The thrill of the chase and the taut, hair-raising moments when the villain is finally unmasked is what the dedicated fan eagerly awaits in the classic mystery story.
Trying to unravel the twisted plot turns is great fun for the reader, but writing the classic mystery is a real challenge, even for the likes of a Stephen King or a P. D. James, two of the genre's foremost masters of the secrets of the macabre mind.
In an effort to encourage young people to take more interest in the written word, Sue Feder and her partners, Katherine J. Harig and Paige Rose, of the Mystery Loves Company Booksellers in Fells Point are sponsoring the first Mystery Short Story Writing Contest.
The contest is open to all school children who attend schools (public and private) located within the Baltimore city limits.
There is no entry fee and scripts must be submitted by Feb. 29, 1992.
Feder, who has done some student teaching, says they are TC "hoping for some very good things. My experience has been kids are likely to surprise you with their concepts and language usage. There are no guidelines for the stories," she said. "These days it is very difficult to say what a mystery is. It is a mysterious event solved by main characters.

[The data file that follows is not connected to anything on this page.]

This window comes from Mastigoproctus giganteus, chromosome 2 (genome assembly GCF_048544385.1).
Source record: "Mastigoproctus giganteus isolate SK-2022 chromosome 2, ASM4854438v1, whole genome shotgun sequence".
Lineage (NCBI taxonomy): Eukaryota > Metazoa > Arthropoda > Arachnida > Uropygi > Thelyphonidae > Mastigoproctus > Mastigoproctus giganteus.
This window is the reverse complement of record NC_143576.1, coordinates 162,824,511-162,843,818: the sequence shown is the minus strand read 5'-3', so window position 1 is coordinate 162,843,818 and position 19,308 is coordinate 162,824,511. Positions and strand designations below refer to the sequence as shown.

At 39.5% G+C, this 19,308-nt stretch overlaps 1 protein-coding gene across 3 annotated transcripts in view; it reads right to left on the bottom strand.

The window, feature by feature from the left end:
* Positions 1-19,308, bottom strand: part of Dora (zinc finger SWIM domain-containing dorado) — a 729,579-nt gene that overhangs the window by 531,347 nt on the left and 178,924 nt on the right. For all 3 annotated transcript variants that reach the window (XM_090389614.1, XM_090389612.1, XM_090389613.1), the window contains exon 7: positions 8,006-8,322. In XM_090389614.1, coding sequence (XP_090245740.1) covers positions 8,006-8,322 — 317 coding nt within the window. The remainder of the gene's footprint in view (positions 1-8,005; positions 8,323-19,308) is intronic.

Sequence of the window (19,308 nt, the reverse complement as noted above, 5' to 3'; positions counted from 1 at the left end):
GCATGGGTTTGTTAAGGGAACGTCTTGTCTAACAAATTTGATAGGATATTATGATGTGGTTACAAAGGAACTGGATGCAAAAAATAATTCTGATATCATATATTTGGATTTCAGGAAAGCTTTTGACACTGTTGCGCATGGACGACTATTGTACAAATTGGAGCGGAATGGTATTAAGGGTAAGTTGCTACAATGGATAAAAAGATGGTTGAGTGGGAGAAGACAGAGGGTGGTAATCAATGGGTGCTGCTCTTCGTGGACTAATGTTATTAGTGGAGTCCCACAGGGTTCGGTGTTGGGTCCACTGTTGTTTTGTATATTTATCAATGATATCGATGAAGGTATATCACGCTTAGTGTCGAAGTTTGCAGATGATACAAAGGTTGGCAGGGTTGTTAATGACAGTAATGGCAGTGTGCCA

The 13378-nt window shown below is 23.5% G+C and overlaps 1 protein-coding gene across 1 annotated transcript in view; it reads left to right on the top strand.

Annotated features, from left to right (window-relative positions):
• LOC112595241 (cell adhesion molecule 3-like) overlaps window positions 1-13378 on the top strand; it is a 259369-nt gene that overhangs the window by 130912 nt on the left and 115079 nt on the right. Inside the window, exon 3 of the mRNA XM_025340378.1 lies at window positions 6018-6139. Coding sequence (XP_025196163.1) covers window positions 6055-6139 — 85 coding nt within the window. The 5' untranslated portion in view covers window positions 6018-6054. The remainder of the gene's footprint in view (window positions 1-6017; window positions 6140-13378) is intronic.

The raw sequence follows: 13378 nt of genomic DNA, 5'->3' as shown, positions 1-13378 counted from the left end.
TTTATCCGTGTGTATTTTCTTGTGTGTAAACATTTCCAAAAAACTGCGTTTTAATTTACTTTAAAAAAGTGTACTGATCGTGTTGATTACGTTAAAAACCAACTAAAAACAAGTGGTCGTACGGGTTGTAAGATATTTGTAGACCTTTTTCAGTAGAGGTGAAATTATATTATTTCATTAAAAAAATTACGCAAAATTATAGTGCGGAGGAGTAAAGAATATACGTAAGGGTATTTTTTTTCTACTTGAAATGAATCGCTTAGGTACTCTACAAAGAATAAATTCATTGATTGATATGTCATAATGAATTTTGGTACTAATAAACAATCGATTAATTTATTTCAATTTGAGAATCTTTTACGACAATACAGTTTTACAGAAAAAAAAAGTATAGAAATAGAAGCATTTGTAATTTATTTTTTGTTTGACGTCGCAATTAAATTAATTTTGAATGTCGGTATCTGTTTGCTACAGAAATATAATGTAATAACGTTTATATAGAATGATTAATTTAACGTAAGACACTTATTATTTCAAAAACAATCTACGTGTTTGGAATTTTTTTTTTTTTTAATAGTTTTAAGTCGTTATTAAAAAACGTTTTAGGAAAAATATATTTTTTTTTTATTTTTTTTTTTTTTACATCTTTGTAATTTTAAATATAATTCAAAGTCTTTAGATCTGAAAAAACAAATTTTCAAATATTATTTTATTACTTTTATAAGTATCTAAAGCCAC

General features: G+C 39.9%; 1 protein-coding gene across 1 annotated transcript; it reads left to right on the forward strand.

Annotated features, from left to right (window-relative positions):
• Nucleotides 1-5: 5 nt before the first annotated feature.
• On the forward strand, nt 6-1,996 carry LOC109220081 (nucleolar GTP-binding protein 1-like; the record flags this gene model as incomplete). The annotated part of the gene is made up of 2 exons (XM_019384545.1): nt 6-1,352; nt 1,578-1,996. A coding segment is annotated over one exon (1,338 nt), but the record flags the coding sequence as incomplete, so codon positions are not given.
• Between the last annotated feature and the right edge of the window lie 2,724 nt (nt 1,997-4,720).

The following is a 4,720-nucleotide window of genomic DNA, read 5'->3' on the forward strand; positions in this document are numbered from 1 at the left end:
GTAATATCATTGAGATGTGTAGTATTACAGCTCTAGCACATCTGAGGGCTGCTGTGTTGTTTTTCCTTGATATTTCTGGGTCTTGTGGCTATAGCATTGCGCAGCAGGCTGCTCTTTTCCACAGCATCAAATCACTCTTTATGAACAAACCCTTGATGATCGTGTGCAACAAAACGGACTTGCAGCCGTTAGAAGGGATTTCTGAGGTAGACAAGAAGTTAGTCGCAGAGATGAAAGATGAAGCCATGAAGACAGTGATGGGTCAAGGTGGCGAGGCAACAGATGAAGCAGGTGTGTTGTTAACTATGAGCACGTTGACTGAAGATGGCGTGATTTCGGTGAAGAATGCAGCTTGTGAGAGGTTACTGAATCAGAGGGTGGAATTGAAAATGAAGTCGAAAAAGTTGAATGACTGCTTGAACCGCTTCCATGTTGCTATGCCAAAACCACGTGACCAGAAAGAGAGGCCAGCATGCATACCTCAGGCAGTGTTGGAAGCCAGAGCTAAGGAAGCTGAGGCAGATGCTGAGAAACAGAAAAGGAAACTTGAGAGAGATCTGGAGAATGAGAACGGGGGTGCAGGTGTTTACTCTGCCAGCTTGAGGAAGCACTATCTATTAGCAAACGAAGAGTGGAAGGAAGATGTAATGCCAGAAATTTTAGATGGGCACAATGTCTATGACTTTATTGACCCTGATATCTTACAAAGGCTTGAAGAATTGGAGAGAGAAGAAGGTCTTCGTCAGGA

"We don't expect the younger kids to write about murder. More likely it will be they can't find a doll or dog. There may be muddy footprints leading to a hiding place behind a chair."
The three co-owners will judge the competition and interview the finalists to make certain the children, not their parents, wrote the story.
"One of the things all of us wanted to do at the outset was to reach out to the next generation of readers in a way that would also be fun," Feder said. "We have a selection of mystery books here and reference material that the children can use at no cost or obligation."
The book shop, which has been open since Oct. 1, carries 7,500 titles and 15,000 books on all aspects of the mystery and suspense novel. The inventory is from the former Butler Did It book store on Charles Street.